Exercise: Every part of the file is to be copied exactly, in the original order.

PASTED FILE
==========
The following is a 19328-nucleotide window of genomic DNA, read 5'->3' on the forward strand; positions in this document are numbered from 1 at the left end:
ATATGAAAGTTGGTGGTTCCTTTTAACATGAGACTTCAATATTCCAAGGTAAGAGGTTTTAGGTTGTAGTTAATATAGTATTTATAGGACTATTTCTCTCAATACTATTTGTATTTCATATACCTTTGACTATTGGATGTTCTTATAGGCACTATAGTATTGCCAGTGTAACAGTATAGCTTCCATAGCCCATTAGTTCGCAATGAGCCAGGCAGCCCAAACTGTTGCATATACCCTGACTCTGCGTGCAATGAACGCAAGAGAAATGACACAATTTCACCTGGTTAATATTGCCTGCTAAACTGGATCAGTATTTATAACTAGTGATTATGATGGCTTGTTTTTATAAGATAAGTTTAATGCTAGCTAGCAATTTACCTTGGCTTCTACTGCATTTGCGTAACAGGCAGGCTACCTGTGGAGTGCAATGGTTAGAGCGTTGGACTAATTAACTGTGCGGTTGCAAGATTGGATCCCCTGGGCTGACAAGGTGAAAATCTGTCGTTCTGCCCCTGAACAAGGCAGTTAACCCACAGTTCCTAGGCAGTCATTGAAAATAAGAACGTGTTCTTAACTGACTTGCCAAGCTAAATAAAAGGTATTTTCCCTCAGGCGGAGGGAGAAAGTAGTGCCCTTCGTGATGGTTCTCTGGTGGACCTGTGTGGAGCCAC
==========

The following is a 19328-nucleotide window of genomic DNA, read 5'->3' on the forward strand; positions in this document are numbered from 1 at the left end:
ATATGAAAGTTGGTGGTTCCTTTTAACATGAGACTTCAATATTCCAAGGTAAGAGGTTTTAGGTTGTAGTTAATATAGTATTTATAGGACTATTTCTCTCAATACTATTTGTATTTCATATACCTTTGACTATTGGATGTTCTTATAGGCACTATAGTATTGCCAGTGTAACAGTATAGCTTCCATAGCCCATTAGTTCGCAATGAGCCAGGCAGCCCAAACTGTTGCATATACCCTGACTCTGCGTGCAATGAACGCAAGAGAAATGACACAATTTCACCTGGTTAATATTGCCTGCTAAACTGGATCAGTATTTATAACTAGTGATTATGATGGCTTGTTTTTATAAGATAAGTTTAATGCTAGCTAGCAATTTACCTTGGCTTCTACTGCATTTGCGTAACAGGCAGGCTACCTGTGGAGTGCAATGGTTAGAGCGTTGGACTAATTAACTGTGCGGTTGCAAGATTGGATCCCCTGGGCTGACAAGGTGAAAATCTGTCGTTCTGCCCCTGAACAAGGCAGTTAACCCACAGTTCCTAGGCAGTCATTGAAAATAAGAACGTGTTCTTAACTGACTTGCCAAGCTAAATAAAAGGTATTTTCCCTCAGGCGGAGGGAGAAAGTAGTGCCCTTCGTGATGGTTCTCTGGTGGACCTGTGTGGAGCCAC